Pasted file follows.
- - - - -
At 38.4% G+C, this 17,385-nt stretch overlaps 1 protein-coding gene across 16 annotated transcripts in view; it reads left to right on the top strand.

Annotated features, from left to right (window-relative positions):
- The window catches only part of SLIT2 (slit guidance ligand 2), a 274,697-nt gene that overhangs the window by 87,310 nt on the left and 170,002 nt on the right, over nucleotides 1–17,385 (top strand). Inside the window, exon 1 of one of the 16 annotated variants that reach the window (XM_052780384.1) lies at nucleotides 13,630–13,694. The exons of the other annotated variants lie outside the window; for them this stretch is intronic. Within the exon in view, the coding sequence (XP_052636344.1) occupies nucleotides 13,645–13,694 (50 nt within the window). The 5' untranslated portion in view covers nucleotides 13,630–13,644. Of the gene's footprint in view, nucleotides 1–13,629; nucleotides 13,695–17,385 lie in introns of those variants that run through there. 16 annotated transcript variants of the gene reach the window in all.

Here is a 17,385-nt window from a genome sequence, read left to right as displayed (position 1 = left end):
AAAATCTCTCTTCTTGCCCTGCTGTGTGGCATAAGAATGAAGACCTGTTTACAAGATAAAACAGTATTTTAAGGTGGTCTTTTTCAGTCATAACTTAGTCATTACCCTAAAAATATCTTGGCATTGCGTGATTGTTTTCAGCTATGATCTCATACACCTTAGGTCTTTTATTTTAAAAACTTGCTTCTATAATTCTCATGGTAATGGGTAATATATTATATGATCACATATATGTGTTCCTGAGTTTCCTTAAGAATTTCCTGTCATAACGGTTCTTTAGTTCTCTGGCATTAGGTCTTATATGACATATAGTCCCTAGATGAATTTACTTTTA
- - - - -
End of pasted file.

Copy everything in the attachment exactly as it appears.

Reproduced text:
At 38.4% G+C, this 17,385-nt stretch overlaps 1 protein-coding gene across 16 annotated transcripts in view; it reads left to right on the top strand.

Annotated features, from left to right (window-relative positions):
- The window catches only part of SLIT2 (slit guidance ligand 2), a 274,697-nt gene that overhangs the window by 87,310 nt on the left and 170,002 nt on the right, over nucleotides 1–17,385 (top strand). Inside the window, exon 1 of one of the 16 annotated variants that reach the window (XM_052780384.1) lies at nucleotides 13,630–13,694. The exons of the other annotated variants lie outside the window; for them this stretch is intronic. Within the exon in view, the coding sequence (XP_052636344.1) occupies nucleotides 13,645–13,694 (50 nt within the window). The 5' untranslated portion in view covers nucleotides 13,630–13,644. Of the gene's footprint in view, nucleotides 1–13,629; nucleotides 13,695–17,385 lie in introns of those variants that run through there. 16 annotated transcript variants of the gene reach the window in all.

Here is a 17,385-nt window from a genome sequence, read left to right as displayed (position 1 = left end):
AAAATCTCTCTTCTTGCCCTGCTGTGTGGCATAAGAATGAAGACCTGTTTACAAGATAAAACAGTATTTTAAGGTGGTCTTTTTCAGTCATAACTTAGTCATTACCCTAAAAATATCTTGGCATTGCGTGATTGTTTTCAGCTATGATCTCATACACCTTAGGTCTTTTATTTTAAAAACTTGCTTCTATAATTCTCATGGTAATGGGTAATATATTATATGATCACATATATGTGTTCCTGAGTTTCCTTAAGAATTTCCTGTCATAACGGTTCTTTAGTTCTCTGGCATTAGGTCTTATATGACATATAGTCCCTAGATGAATTTACTTTTA